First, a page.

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While most of the country was riveted to TV sets on election night in November to see who would become the next president of the United States, many in Lincoln, NE, were immersed with the election results of a highly charged and emotional ballot issue of who would be the next EMS provider in their community.
In what would turn out to be one of this nation's most bitter and hard-fought fights between a private ambulance service and a fire department, the Lincoln Fire Department prevailed in the end. However, the road to improve services in Lincoln was laced with landmines, slick spots and roadblocks.
The battle started in 1993, when the fire department and Eastern Ambulance, Rural/Metro's predecessor, duked it out over the city's ambulance contract. The next year, Rural/Metro - the second-largest U.S. commercial for-profit ambulance provider - bought out Eastern Ambulance. Ironically, in 1992, a consultant's report recommended that the fire department take over EMS transport. The Lincoln Fire Department, however, had some hurdles to overcome prior to even thinking about EMS transport and paramedic engines. The first paramedic hired into the system in November 1994 was Bill Madison, who was appointed as the deputy chief of EMS. According to Madison, "It has been a true reward to see the system grow from 1994 to where we are now."
Jump to 1999. Don Wesley, Lincoln's new mayor, told City Council members that his office was negotiating with Rural/Metro on the renewal of its contract. He further told the council members that if it did not work out, the city would seek new bids on ambulance service. However, in the first part of 2000, the negotiations did break down and the mayor announced that the ambulance contract would go out for bid. The contract with Rural/Metro was due to expire on Jan. 1, 2001.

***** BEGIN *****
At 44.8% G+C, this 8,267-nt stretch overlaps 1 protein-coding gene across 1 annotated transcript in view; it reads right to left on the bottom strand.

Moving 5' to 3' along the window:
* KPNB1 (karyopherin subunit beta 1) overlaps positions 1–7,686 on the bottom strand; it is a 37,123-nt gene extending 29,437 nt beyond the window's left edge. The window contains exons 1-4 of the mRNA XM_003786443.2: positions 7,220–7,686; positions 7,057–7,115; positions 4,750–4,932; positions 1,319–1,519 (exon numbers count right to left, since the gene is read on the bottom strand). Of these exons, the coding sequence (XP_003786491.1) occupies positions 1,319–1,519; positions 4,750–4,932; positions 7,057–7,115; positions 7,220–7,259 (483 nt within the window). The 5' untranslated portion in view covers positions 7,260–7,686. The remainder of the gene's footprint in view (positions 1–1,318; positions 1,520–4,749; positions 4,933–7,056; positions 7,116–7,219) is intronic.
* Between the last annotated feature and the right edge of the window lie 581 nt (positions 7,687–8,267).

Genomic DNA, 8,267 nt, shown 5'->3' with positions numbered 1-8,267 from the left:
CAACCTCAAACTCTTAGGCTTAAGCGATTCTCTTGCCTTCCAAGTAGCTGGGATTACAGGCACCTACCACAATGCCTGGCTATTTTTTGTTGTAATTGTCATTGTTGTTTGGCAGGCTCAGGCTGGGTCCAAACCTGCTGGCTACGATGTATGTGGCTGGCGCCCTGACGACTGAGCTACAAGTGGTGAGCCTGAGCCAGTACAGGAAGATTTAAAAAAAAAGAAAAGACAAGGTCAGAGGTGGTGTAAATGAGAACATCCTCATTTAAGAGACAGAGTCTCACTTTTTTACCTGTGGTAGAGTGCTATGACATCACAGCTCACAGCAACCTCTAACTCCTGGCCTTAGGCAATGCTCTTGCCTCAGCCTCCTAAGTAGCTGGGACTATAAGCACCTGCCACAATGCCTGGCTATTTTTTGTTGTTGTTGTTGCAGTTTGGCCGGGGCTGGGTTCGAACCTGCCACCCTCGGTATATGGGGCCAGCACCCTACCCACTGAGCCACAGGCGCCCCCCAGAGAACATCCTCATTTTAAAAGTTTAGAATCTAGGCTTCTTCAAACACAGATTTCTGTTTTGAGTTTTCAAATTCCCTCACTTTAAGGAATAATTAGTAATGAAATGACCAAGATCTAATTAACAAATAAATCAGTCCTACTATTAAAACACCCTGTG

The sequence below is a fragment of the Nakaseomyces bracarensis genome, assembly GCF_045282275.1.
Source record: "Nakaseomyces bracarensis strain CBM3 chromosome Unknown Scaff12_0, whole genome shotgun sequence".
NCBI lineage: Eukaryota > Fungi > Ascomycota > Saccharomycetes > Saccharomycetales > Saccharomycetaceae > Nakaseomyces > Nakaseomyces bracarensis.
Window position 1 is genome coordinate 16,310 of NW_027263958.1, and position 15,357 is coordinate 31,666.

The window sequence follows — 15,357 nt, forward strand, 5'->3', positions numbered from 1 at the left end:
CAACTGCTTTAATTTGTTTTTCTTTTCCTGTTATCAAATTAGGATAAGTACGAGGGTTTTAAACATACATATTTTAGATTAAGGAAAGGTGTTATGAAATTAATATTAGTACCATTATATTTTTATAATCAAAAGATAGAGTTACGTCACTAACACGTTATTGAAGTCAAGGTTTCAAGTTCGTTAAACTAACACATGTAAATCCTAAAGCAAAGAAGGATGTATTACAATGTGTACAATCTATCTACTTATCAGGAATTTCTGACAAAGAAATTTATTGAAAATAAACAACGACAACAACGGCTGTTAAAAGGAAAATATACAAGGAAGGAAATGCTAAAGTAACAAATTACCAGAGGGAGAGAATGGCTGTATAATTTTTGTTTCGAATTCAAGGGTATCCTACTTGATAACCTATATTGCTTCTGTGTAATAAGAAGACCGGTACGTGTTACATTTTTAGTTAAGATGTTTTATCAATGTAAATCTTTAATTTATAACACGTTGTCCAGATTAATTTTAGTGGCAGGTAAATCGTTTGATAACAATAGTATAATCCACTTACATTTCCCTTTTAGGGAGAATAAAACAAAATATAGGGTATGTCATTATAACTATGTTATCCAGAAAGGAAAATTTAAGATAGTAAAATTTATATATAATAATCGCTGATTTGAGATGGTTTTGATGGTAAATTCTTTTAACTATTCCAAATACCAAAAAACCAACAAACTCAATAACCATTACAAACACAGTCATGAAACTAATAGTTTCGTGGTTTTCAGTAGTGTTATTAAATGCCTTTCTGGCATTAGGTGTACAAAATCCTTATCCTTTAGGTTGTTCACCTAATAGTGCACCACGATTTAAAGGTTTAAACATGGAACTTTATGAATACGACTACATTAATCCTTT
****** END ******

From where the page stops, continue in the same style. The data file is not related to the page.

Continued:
The plot thickens. With the contract set to expire, Lincoln firefighters made it known that they believe they could deliver superior service with more resources than the four ambulances Rural/Metro was dedicating to emergencies in the community. On the other side of the coin were those who did not want to see the fire department take over EMS.
One player who opposed the fire department was a City Council member who "carried the water" for Rural/Metro. Add the politicians, Rural/Metro and some businesspeople, and you have the makings of an interesting and bitter battle. The City Council member who supported Rural/Metro was Jon Camp. Early in the process, he tried to pass an ordinance through the City Council extending Rural/Metro's contract for two years beyond the Jan. 1, 2001, date. The council voted down his proposal by a 5-2 vote.
Add more players. If there were not enough players already lined up on different sides in this battle, another group entered the fray. Whenever a significant change may occur, egos get in the way and some people worry that they will lose some power. One such group was the Lancaster County Medical Society, which wanted medical oversight. The medical society was essentially a group of physicians, many of whom had no emergency medicine certification. Some of their reasoning for wanting control was so obtuse that they actually feared that the Lincoln Fire Department might try to use too many paramedics in the new system.
Too many paramedics?
The physicians tried to explain this non-intelligent statement by indicating the more paramedics, the less each paramedic gets to perform an advanced life support procedure - thus decreasing their skills. Fire Chief Mike Spadt obviously argued against this notion and Wesley wisely declined the society's proposal.
The ambulance contract was put out for the bid process in the spring of 2000. When the deadline arrived for ambulance bid submissions, three proposals were on the table. One each from Rural/Metro, the Lincoln Fire Department and Platte County Ambulance, which was interested only in the non-emergency service. All the information was sent to a review committee that would present a synopsis to the mayor.